CoQ10 & Blood Pressure

CoQ10 & Blood Pressure

Coenzyme Q10 (CoQ10) is a vitamin-like substance that is found in every cell of the body. Cells use CoQ10 to produce energy the body needs for cell growth and maintenance.

CoQ10 also functions as an antioxidant, which protects the body from damage caused by harmful molecules

The fact that CoQ10 is present in many cells across the body, tells us it could have effect on multiple organ systems. It is recommended to consult with your doctor before you take any supplements, especially if you have any chronic illnesses.

Heart Health
As the heart muscle consumes energy, it generates free radicals that can be damaging to heart tissue. CoQ10 helps the heart muscle produce energy more efficiently and also works as an antioxidant that removes the damaging free radicals. Studies have demonstrated that low levels of CoQ10 are associated with increased incidence of heart failure.

Unfortunately for those trying to prevent a first or second heart attack by lowering their cholesterol, statin based drugs (commonly used to fight high cholesterol) also deplete CoQ10 levels. CoQ10 supplements are a good way for statin drug users to replenish their bodies’ supply of this enzyme.

CoQ10 may also be beneficial for people with heart failure when combined with heart failure medications. Typically a person who has heart failure has lower levels of CoQ10.

High blood pressure
Several clinical studies involving small numbers of people suggest that CoQ10 may lower blood pressure. However, it may take 4 to 12 weeks to see any change. In one analysis, after reviewing 12 clinical studies, researchers concluded that CoQ10 has the potential to lower systolic blood pressure by up to 17 mmHg and diastolic blood pressure by 10 mm Hg, without significant side effects. More research with greater numbers of people is needed.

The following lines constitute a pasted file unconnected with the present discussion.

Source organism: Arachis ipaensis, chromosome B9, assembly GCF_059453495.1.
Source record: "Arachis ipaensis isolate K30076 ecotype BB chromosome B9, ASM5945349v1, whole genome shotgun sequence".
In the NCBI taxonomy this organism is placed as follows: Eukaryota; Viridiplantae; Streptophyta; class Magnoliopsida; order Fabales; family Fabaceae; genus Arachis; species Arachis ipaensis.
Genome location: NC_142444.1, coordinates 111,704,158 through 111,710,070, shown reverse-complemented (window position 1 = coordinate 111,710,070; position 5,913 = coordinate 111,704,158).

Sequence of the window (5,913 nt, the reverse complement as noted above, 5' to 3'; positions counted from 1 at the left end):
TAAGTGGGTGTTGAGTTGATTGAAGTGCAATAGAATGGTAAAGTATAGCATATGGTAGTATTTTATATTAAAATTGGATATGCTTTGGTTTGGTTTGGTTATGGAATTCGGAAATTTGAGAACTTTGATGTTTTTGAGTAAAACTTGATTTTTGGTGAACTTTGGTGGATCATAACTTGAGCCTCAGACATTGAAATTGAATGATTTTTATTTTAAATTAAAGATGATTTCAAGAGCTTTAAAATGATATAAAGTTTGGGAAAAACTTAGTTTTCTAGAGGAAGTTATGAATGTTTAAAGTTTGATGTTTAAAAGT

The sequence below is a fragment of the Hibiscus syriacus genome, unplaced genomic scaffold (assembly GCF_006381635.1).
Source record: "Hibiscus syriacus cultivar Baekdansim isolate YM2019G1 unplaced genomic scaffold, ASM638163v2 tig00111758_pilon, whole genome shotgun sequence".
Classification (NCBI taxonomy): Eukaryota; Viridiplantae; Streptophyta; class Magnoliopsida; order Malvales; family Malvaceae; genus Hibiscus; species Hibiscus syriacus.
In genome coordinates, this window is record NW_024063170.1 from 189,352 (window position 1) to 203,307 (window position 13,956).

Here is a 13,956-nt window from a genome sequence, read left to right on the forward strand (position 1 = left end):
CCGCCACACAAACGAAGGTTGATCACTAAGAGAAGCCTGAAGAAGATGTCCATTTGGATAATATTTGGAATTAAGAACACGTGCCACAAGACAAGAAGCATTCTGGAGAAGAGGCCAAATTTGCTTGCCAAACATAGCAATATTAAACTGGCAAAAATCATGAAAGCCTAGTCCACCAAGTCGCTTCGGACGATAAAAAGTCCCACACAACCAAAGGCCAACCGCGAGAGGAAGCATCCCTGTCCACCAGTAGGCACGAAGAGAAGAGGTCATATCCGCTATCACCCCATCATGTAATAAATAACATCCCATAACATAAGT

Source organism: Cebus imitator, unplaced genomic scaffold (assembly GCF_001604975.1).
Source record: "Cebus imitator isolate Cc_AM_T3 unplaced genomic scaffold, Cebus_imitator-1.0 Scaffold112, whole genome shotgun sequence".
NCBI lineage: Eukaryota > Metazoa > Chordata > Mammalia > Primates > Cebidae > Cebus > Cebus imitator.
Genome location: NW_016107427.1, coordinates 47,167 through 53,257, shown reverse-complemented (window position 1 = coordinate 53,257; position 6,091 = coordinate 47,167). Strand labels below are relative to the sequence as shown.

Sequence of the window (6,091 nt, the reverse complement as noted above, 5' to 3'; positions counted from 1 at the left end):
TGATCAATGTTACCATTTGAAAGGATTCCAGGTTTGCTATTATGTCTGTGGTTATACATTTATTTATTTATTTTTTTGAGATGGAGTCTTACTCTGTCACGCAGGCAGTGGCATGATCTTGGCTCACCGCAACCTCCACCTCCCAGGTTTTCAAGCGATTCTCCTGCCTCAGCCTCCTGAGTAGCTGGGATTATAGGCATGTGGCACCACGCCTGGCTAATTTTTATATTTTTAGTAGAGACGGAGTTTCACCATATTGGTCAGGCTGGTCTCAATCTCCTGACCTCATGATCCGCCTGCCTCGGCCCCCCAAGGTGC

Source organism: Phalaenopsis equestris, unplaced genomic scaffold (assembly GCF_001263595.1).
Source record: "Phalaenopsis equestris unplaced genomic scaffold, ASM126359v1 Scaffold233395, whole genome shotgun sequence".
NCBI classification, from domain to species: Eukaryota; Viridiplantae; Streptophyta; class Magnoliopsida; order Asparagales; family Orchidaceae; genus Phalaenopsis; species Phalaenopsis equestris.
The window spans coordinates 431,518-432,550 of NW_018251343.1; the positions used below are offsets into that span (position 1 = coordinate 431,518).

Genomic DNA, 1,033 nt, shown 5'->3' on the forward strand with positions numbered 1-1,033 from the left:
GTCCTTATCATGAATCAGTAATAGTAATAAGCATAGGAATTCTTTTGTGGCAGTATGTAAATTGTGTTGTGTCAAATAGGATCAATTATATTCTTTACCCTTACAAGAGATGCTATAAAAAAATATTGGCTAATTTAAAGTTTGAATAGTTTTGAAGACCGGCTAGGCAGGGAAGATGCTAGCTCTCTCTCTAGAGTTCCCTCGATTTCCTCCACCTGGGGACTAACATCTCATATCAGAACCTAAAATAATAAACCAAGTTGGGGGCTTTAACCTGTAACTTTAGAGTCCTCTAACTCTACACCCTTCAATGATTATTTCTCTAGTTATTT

Other Benefits
Preliminary clinical studies also suggest that CoQ10 may:

Because of the potential for side effects and interactions with medications, you should take dietary supplements only under the supervision of a knowledgeable health care provider.

CoQ10 appears to be safe with no major side effects, except occasional stomach upset. However, researchers have not done studies and do not know if CoQ10 supplements are safe during pregnancy and breastfeeding.

CoQ10 may lower blood sugar, so people with diabetes should talk with their provider before taking it to avoid the risk of low blood sugar. Some suggest that it may also lower blood pressure.

CoQ10 is naturally present in organ meats such as heart, liver, and kidney, as well as beef, soy oil, sardines, mackerel, and peanuts.

Coenzymes help enzymes work to digest food and perform other body processes, and help protect the heart and muscles.

CoQ10 is available in the United States as a dietary supplement. It is also known as Q10, vitamin Q10, ubiquinone, or ubidecarenone.